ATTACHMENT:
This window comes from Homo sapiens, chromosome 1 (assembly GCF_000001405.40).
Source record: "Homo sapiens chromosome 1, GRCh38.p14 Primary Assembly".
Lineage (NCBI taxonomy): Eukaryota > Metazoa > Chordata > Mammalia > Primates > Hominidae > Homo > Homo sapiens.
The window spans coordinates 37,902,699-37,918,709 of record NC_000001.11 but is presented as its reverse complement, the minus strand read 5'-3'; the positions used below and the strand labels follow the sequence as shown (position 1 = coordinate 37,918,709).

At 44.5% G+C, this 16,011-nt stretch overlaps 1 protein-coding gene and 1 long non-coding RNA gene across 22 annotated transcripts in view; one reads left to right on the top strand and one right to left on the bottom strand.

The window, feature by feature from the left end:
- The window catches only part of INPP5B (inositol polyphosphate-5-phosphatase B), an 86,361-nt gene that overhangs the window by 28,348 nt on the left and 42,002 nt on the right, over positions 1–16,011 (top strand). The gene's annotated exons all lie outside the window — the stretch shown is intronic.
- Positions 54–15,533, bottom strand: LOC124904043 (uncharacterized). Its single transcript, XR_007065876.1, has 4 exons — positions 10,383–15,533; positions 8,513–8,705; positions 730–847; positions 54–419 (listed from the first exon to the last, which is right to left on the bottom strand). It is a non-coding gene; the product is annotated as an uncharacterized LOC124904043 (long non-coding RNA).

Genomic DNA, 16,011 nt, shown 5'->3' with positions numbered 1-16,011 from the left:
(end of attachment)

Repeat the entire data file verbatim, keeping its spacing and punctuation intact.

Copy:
This window comes from Homo sapiens, chromosome 1 (assembly GCF_000001405.40).
Source record: "Homo sapiens chromosome 1, GRCh38.p14 Primary Assembly".
Lineage (NCBI taxonomy): Eukaryota > Metazoa > Chordata > Mammalia > Primates > Hominidae > Homo > Homo sapiens.
The window spans coordinates 37,902,699-37,918,709 of record NC_000001.11 but is presented as its reverse complement, the minus strand read 5'-3'; the positions used below and the strand labels follow the sequence as shown (position 1 = coordinate 37,918,709).

At 44.5% G+C, this 16,011-nt stretch overlaps 1 protein-coding gene and 1 long non-coding RNA gene across 22 annotated transcripts in view; one reads left to right on the top strand and one right to left on the bottom strand.

The window, feature by feature from the left end:
- The window catches only part of INPP5B (inositol polyphosphate-5-phosphatase B), an 86,361-nt gene that overhangs the window by 28,348 nt on the left and 42,002 nt on the right, over positions 1–16,011 (top strand). The gene's annotated exons all lie outside the window — the stretch shown is intronic.
- Positions 54–15,533, bottom strand: LOC124904043 (uncharacterized). Its single transcript, XR_007065876.1, has 4 exons — positions 10,383–15,533; positions 8,513–8,705; positions 730–847; positions 54–419 (listed from the first exon to the last, which is right to left on the bottom strand). It is a non-coding gene; the product is annotated as an uncharacterized LOC124904043 (long non-coding RNA).

Genomic DNA, 16,011 nt, shown 5'->3' with positions numbered 1-16,011 from the left: